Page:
If the day was a meal, sleep would be the delicious, multilayered cake at the end of it. Unfortunately, not many people realize just how great sleep is for the mind, body, and soul. It refreshes the mind and repairs damage that your body has sustained over the course of the day.
While many people focus on how much they sleep, sleep has as much to do with quality as it does quantity, and there are so many things factoring into a good night’s sleep, from your internal thoughts to the food you eat to the expensive mattress you bought from a furniture store in Los Angeles. Here are some general tips for better, more restful sleep.
Keeping Your Stress in Check
Stress, worry, and anger that builds up throughout your day can cause you to lose sleep, toss and turn, or wake up in the middle of the night. When you do find yourself waking up in the middle of the night due to your own thoughts, note any recurring themes. What is the common trigger that keeps you up at night? It could be something physical, like the feel of your bed, in which case you may need to shop for mattresses in Los Angeles.
If you can’t stop that constant worrying, especially about things that are wholly out of your control, learn to reconsider how you think about things. For instance, take a look at your worries, figure out what’s realistic and what’s irrational. Learn to replace those irrational fears with more positive, productive thoughts.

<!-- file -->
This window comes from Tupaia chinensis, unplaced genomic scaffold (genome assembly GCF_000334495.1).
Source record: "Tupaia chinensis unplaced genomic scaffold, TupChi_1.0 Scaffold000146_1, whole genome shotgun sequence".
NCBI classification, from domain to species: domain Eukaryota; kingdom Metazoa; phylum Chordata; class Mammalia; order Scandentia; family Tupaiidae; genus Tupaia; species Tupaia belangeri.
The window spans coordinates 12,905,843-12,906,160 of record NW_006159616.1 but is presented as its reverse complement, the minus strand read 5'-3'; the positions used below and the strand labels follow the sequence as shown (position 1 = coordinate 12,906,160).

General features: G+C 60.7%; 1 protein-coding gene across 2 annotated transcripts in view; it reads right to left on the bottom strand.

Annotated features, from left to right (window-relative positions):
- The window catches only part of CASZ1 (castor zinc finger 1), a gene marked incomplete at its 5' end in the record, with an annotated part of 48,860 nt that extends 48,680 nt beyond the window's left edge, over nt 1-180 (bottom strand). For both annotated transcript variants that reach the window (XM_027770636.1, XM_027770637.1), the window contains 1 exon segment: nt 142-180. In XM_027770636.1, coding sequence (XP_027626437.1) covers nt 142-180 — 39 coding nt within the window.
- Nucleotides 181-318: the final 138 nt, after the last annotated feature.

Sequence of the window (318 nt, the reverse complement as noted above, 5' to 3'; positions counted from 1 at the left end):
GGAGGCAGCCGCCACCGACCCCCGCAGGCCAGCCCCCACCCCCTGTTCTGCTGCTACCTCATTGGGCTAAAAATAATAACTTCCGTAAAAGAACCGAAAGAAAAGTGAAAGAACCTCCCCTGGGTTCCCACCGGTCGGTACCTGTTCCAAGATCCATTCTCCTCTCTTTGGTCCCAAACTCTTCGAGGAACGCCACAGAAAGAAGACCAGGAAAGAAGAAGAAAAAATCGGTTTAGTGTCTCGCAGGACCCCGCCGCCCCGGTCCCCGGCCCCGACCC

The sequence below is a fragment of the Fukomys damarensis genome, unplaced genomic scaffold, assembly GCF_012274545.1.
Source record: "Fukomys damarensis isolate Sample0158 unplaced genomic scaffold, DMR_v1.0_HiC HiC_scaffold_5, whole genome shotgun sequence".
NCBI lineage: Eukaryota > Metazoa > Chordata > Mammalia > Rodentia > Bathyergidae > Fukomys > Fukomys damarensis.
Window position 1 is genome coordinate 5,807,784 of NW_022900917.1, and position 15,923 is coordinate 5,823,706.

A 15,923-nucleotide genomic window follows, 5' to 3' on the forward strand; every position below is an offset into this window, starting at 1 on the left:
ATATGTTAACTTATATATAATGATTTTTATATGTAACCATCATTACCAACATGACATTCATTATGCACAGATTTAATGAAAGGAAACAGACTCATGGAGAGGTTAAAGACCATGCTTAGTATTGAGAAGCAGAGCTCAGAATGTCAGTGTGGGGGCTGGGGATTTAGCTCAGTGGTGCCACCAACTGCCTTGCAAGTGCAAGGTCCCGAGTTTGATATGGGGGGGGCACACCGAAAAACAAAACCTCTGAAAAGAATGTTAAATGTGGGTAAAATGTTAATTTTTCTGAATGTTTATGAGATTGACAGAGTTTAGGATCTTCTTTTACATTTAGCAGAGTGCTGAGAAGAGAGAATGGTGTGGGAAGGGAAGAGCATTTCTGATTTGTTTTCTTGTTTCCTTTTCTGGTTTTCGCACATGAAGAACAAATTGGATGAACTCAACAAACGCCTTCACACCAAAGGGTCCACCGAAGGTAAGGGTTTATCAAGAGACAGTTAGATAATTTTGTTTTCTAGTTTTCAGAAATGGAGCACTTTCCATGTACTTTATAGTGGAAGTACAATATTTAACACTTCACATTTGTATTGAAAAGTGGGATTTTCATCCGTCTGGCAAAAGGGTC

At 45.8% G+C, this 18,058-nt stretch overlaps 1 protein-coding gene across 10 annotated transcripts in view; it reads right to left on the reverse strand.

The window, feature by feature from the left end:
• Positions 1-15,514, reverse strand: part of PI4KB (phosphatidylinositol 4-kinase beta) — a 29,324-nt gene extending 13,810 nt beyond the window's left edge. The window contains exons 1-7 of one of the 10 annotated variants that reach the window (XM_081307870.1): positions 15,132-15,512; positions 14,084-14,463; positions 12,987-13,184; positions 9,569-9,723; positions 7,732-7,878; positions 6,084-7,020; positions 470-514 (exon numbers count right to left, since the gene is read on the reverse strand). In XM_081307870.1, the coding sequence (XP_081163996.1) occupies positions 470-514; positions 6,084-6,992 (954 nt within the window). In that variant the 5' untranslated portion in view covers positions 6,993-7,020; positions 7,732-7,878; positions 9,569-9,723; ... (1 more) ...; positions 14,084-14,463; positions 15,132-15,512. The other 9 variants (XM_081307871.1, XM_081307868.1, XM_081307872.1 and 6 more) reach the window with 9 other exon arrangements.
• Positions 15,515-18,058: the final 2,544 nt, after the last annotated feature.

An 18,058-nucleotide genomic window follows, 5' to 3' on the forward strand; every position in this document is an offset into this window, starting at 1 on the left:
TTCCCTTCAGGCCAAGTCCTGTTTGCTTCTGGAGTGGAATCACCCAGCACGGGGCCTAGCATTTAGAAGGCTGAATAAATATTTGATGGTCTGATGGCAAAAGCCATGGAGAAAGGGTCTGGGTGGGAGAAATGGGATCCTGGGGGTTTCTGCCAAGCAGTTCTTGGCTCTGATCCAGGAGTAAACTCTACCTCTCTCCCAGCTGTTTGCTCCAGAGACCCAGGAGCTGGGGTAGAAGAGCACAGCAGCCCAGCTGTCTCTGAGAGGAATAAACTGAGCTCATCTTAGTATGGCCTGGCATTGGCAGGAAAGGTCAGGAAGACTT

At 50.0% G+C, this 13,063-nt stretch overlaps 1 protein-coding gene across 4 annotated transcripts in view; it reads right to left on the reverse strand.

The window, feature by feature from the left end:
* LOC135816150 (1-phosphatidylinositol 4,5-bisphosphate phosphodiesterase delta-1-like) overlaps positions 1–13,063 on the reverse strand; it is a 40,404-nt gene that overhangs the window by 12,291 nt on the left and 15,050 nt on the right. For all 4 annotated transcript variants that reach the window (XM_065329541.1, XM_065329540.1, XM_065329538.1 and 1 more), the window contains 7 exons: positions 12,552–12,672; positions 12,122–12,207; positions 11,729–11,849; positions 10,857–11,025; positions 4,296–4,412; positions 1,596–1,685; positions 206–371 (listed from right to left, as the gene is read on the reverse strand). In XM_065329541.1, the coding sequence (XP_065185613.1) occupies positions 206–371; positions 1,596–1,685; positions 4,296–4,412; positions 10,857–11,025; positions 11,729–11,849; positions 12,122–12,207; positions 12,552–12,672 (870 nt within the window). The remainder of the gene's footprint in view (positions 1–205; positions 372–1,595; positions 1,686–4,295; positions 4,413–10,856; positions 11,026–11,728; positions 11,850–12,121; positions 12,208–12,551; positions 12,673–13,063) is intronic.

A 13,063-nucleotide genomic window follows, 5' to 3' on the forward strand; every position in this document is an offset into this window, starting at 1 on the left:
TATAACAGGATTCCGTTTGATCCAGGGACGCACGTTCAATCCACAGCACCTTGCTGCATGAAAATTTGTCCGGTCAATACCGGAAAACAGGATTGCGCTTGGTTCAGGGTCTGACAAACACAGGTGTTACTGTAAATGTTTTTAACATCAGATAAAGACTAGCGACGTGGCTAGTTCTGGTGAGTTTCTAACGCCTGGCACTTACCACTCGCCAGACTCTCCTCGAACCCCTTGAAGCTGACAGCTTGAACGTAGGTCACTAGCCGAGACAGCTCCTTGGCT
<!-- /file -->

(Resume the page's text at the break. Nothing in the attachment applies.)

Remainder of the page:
For those realistic worries—managing work, getting through school, taking care of your family—learn and apply some stress management techniques, like deep breathing, muscle relaxation, and visualizing the perfect, peaceful place in your head. If your problems with stress continue, there’s no harm in seeking professional help or purchasing a softer, healthier mattress from your local organic mattress store.
Getting Back to Sleep
It’s not uncommon for you to wake up in the middle of the night for a brief moment. Most sleepers won’t even remember waking up and will fall gently back into the land of slumber. Some have trouble getting back to sleep, so here are some tips to help.
- Focus on relaxing oversleeping. Try meditating, deep breathing, or visualization, all of which you can do without getting out of bed. Resting and relaxing your body won’t replace sleep, but they still go a long way to rejuvenate your body. Eventually, releasing all that mental and physical tension will force you back to sleep.
- Keep out of your head. You want to continue cueing your body for slumber. Stay in bed, stay relaxed, and try not to stress about the fact that you’re awake. That anxiety will only keep your body awake.
- If you’ve been up for over 15 minutes, get out of bed, and do a quiet activity, like reading a book. Keep the lights dim and don’t watch or use anything with a screen (TV, phone, tablet).